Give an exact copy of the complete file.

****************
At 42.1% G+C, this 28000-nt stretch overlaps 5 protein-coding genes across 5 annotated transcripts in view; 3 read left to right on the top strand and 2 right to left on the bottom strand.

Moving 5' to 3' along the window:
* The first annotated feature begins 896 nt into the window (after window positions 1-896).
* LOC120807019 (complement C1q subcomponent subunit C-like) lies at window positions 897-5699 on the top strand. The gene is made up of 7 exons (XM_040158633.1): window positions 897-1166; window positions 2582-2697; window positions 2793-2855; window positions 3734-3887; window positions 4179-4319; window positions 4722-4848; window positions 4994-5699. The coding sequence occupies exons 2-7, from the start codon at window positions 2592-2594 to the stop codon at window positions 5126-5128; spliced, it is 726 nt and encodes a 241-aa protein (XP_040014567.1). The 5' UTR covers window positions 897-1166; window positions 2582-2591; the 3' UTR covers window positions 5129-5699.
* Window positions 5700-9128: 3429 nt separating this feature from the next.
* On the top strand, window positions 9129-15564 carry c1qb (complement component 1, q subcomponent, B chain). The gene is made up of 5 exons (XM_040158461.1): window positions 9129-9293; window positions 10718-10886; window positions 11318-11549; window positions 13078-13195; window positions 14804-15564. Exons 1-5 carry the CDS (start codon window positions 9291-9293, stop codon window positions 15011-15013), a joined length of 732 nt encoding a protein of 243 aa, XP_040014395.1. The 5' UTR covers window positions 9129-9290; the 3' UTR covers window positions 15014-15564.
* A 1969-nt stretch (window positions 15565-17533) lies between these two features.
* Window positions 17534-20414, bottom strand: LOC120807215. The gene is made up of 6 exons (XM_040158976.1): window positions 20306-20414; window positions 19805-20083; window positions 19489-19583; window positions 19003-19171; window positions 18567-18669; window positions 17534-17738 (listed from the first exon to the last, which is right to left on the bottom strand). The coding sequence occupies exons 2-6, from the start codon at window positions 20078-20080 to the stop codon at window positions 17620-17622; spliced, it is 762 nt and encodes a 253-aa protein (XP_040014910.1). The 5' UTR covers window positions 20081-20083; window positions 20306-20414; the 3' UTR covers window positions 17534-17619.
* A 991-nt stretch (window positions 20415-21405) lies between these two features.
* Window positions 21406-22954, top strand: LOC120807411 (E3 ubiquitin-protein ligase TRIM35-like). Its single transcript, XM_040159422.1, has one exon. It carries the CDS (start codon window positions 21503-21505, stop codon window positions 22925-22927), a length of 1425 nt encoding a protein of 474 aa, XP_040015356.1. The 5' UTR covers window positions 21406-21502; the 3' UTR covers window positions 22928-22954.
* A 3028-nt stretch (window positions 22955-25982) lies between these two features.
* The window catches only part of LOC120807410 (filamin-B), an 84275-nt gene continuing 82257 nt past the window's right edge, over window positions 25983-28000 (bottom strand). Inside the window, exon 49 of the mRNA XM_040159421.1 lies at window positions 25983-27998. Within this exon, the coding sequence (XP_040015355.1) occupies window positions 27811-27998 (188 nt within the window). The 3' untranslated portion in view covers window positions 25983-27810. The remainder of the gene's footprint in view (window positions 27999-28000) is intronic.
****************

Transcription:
At 42.1% G+C, this 28000-nt stretch overlaps 5 protein-coding genes across 5 annotated transcripts in view; 3 read left to right on the top strand and 2 right to left on the bottom strand.

Moving 5' to 3' along the window:
* The first annotated feature begins 896 nt into the window (after window positions 1-896).
* LOC120807019 (complement C1q subcomponent subunit C-like) lies at window positions 897-5699 on the top strand. The gene is made up of 7 exons (XM_040158633.1): window positions 897-1166; window positions 2582-2697; window positions 2793-2855; window positions 3734-3887; window positions 4179-4319; window positions 4722-4848; window positions 4994-5699. The coding sequence occupies exons 2-7, from the start codon at window positions 2592-2594 to the stop codon at window positions 5126-5128; spliced, it is 726 nt and encodes a 241-aa protein (XP_040014567.1). The 5' UTR covers window positions 897-1166; window positions 2582-2591; the 3' UTR covers window positions 5129-5699.
* Window positions 5700-9128: 3429 nt separating this feature from the next.
* On the top strand, window positions 9129-15564 carry c1qb (complement component 1, q subcomponent, B chain). The gene is made up of 5 exons (XM_040158461.1): window positions 9129-9293; window positions 10718-10886; window positions 11318-11549; window positions 13078-13195; window positions 14804-15564. Exons 1-5 carry the CDS (start codon window positions 9291-9293, stop codon window positions 15011-15013), a joined length of 732 nt encoding a protein of 243 aa, XP_040014395.1. The 5' UTR covers window positions 9129-9290; the 3' UTR covers window positions 15014-15564.
* A 1969-nt stretch (window positions 15565-17533) lies between these two features.
* Window positions 17534-20414, bottom strand: LOC120807215. The gene is made up of 6 exons (XM_040158976.1): window positions 20306-20414; window positions 19805-20083; window positions 19489-19583; window positions 19003-19171; window positions 18567-18669; window positions 17534-17738 (listed from the first exon to the last, which is right to left on the bottom strand). The coding sequence occupies exons 2-6, from the start codon at window positions 20078-20080 to the stop codon at window positions 17620-17622; spliced, it is 762 nt and encodes a 253-aa protein (XP_040014910.1). The 5' UTR covers window positions 20081-20083; window positions 20306-20414; the 3' UTR covers window positions 17534-17619.
* A 991-nt stretch (window positions 20415-21405) lies between these two features.
* Window positions 21406-22954, top strand: LOC120807411 (E3 ubiquitin-protein ligase TRIM35-like). Its single transcript, XM_040159422.1, has one exon. It carries the CDS (start codon window positions 21503-21505, stop codon window positions 22925-22927), a length of 1425 nt encoding a protein of 474 aa, XP_040015356.1. The 5' UTR covers window positions 21406-21502; the 3' UTR covers window positions 22928-22954.
* A 3028-nt stretch (window positions 22955-25982) lies between these two features.
* The window catches only part of LOC120807410 (filamin-B), an 84275-nt gene continuing 82257 nt past the window's right edge, over window positions 25983-28000 (bottom strand). Inside the window, exon 49 of the mRNA XM_040159421.1 lies at window positions 25983-27998. Within this exon, the coding sequence (XP_040015355.1) occupies window positions 27811-27998 (188 nt within the window). The 3' untranslated portion in view covers window positions 25983-27810. The remainder of the gene's footprint in view (window positions 27999-28000) is intronic.